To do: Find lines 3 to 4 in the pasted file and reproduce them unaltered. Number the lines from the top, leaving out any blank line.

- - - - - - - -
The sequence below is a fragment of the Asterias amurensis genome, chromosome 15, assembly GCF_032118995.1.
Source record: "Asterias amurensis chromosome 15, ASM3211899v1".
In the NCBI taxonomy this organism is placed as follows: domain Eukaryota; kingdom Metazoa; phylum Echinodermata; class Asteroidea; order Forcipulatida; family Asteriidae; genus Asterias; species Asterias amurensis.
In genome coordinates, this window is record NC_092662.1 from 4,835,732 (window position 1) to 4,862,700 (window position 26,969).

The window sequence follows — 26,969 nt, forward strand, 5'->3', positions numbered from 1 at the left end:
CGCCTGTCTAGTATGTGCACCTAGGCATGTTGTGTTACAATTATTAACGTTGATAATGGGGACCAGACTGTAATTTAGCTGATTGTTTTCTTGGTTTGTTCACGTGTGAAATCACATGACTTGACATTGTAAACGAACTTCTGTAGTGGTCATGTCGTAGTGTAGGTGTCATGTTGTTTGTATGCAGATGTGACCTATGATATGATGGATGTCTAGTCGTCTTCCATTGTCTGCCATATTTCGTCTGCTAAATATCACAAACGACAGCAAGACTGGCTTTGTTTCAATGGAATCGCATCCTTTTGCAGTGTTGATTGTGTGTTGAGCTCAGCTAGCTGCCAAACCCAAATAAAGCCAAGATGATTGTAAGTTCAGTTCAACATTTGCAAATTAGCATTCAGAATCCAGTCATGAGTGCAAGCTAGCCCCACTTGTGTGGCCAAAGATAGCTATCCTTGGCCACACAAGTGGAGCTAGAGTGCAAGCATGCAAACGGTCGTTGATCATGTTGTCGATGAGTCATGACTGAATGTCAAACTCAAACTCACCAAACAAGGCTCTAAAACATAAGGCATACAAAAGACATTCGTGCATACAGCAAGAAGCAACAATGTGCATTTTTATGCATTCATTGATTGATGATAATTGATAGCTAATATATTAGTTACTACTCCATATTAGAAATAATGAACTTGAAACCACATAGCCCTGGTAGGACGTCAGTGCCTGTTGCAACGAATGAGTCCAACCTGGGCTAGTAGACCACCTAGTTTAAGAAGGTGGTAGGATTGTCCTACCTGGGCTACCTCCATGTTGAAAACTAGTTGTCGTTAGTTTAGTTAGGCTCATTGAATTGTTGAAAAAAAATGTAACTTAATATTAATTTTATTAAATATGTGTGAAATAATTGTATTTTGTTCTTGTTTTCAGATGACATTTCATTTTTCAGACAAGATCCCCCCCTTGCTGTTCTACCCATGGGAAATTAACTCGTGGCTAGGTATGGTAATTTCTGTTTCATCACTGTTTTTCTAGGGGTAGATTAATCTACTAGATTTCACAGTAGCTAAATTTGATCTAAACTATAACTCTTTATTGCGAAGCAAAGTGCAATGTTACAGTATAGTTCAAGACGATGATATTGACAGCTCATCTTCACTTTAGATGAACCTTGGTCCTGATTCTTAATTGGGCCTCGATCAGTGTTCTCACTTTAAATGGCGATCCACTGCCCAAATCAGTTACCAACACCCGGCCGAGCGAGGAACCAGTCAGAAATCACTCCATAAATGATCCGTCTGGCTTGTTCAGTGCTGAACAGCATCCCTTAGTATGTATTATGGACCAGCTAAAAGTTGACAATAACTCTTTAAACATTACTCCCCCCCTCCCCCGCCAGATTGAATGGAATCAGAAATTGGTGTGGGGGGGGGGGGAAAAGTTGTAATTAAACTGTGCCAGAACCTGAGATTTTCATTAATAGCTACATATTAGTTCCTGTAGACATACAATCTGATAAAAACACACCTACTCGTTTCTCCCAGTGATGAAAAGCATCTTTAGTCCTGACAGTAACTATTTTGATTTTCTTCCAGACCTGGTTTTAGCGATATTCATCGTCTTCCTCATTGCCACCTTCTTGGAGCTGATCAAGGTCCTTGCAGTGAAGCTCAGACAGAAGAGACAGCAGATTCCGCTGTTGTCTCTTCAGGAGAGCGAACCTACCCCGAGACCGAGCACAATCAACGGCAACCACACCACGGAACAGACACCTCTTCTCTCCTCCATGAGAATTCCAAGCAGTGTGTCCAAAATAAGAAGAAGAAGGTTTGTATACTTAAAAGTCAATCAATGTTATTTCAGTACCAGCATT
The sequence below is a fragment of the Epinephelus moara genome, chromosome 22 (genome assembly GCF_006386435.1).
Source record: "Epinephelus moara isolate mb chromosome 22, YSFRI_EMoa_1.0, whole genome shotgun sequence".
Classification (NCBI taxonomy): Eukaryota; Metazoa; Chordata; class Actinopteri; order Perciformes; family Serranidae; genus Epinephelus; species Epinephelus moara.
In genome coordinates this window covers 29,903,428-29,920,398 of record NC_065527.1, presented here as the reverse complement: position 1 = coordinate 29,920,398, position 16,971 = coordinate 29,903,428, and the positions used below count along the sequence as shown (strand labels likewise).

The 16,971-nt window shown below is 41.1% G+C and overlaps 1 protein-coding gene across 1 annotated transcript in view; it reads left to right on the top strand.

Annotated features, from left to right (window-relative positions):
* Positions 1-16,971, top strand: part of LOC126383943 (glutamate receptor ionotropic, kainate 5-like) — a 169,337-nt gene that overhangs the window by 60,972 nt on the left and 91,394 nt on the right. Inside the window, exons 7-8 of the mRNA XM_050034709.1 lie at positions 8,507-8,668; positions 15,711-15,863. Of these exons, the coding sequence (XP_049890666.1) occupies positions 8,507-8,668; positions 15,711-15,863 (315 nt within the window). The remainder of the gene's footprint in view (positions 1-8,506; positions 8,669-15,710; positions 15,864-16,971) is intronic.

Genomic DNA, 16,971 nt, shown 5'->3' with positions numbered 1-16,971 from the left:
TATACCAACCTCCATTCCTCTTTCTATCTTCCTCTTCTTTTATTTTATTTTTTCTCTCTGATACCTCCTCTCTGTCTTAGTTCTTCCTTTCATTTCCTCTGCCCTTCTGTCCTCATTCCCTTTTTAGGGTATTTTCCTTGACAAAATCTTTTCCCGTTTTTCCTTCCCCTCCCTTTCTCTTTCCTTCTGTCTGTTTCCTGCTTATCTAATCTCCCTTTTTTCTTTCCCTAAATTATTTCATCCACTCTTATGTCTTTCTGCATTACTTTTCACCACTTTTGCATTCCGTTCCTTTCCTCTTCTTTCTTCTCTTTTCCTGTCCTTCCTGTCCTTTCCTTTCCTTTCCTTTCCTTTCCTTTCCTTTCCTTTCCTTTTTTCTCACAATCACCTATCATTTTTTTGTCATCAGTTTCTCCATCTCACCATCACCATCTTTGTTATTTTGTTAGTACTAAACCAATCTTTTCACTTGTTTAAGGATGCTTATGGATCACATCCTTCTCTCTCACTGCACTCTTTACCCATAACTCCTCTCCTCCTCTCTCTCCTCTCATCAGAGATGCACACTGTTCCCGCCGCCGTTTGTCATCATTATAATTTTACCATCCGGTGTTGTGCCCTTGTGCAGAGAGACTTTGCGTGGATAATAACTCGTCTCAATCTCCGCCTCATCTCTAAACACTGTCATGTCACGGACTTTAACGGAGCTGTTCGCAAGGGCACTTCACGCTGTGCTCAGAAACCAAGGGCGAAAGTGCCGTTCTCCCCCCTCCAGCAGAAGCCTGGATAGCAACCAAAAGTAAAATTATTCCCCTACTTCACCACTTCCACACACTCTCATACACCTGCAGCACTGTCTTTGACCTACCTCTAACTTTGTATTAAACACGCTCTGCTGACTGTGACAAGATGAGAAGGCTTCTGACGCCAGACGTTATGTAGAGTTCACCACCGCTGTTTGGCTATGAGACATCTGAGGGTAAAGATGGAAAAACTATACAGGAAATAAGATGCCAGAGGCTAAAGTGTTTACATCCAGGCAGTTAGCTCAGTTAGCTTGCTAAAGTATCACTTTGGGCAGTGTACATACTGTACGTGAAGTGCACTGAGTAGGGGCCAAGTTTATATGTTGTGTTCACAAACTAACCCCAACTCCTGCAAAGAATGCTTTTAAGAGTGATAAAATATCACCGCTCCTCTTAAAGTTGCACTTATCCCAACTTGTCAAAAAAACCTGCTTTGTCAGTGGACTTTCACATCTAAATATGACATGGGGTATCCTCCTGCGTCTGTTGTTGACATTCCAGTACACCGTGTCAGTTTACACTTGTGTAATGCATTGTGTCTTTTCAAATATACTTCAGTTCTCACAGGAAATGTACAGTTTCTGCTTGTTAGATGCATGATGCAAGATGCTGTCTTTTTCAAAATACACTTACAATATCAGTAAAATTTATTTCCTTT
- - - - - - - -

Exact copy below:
In the NCBI taxonomy this organism is placed as follows: domain Eukaryota; kingdom Metazoa; phylum Echinodermata; class Asteroidea; order Forcipulatida; family Asteriidae; genus Asterias; species Asterias amurensis.
In genome coordinates, this window is record NC_092662.1 from 4,835,732 (window position 1) to 4,862,700 (window position 26,969).